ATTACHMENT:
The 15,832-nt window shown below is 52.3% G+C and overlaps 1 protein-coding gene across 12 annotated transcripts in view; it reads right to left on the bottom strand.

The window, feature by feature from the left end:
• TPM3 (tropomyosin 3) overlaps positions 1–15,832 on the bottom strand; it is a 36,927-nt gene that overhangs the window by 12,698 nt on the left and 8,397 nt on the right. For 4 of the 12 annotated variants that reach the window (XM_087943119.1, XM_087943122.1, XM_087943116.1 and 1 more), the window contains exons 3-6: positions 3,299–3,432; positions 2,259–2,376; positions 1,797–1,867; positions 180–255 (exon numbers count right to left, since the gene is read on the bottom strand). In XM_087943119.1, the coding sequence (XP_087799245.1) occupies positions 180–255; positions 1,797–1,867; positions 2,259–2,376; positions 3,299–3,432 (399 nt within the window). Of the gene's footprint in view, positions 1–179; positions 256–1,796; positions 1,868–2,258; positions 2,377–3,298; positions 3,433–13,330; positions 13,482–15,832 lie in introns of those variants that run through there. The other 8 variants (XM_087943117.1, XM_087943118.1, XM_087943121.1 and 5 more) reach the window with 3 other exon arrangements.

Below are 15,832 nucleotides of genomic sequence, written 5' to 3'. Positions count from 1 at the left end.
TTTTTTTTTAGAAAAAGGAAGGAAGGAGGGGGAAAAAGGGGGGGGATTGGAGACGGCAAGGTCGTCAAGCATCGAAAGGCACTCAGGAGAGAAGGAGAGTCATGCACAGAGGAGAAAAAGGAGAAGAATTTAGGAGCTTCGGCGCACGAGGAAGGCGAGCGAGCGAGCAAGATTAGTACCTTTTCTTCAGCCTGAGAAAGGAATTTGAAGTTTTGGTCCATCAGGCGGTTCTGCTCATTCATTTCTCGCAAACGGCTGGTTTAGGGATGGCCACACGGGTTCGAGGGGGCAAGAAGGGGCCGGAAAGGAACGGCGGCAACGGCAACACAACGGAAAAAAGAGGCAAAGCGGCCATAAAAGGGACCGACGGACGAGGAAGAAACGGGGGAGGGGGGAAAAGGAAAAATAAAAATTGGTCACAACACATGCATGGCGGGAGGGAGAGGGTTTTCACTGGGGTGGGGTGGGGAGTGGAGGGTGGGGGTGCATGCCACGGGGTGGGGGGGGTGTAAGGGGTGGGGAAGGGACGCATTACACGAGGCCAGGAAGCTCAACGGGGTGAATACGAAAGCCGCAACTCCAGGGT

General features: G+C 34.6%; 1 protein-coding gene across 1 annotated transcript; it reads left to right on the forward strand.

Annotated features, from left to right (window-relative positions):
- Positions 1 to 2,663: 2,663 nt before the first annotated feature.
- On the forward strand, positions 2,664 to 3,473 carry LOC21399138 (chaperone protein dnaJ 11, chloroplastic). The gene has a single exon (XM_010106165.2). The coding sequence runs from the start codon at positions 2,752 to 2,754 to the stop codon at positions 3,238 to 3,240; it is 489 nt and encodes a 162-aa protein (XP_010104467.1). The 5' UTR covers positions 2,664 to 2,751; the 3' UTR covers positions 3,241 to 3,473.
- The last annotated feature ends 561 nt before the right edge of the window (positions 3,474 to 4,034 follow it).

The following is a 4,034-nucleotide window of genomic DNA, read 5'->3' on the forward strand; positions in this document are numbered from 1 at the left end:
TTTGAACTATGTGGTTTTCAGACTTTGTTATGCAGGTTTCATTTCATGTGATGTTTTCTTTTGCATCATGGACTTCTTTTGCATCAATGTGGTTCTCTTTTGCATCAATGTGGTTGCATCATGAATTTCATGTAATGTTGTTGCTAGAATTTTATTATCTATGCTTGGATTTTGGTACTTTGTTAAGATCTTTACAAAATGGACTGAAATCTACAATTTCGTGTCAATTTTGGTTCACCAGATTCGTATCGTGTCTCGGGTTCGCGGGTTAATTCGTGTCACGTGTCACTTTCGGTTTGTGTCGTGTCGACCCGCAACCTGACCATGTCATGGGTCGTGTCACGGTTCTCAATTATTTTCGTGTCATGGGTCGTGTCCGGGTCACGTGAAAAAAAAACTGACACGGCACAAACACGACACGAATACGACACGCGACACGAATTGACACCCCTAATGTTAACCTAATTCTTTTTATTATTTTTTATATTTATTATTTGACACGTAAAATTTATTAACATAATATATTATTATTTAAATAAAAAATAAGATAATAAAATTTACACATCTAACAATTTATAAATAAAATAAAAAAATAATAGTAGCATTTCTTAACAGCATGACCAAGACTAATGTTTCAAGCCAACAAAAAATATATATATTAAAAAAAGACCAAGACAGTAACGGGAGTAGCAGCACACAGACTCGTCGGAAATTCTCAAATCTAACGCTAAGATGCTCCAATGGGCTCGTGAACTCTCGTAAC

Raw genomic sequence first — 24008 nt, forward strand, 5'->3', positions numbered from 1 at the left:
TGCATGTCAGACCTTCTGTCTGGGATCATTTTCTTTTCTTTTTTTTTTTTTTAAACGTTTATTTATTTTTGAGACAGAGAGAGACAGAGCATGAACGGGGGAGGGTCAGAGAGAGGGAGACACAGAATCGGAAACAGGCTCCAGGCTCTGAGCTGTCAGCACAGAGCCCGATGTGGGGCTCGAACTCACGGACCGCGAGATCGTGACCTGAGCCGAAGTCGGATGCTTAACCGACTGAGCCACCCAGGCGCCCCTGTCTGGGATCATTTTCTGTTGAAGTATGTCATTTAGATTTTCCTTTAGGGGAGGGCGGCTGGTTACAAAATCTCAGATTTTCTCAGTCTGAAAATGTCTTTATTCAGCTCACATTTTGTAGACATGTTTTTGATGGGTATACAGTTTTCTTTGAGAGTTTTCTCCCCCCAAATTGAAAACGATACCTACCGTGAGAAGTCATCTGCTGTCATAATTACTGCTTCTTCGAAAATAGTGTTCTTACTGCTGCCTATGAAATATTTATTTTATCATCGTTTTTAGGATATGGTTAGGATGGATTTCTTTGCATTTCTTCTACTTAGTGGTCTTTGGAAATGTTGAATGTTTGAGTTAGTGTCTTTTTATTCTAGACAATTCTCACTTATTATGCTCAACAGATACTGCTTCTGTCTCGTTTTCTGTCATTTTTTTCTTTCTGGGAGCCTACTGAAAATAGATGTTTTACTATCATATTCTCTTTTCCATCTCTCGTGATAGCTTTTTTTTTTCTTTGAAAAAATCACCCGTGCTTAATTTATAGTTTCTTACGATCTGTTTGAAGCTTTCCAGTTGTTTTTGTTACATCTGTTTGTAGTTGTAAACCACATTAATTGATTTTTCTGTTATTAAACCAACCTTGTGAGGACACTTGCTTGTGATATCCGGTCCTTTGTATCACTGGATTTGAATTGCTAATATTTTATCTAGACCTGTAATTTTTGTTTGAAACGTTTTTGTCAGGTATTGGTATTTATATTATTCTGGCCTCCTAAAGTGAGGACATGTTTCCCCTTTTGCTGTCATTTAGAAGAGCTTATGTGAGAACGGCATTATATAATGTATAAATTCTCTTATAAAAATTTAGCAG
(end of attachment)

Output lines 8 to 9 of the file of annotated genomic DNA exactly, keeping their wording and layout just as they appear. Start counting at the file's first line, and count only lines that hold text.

- Positions 1 to 2,663: 2,663 nt before the first annotated feature.
- On the forward strand, positions 2,664 to 3,473 carry LOC21399138 (chaperone protein dnaJ 11, chloroplastic). The gene has a single exon (XM_010106165.2). The coding sequence runs from the start codon at positions 2,752 to 2,754 to the stop codon at positions 3,238 to 3,240; it is 489 nt and encodes a 162-aa protein (XP_010104467.1). The 5' UTR covers positions 2,664 to 2,751; the 3' UTR covers positions 3,241 to 3,473.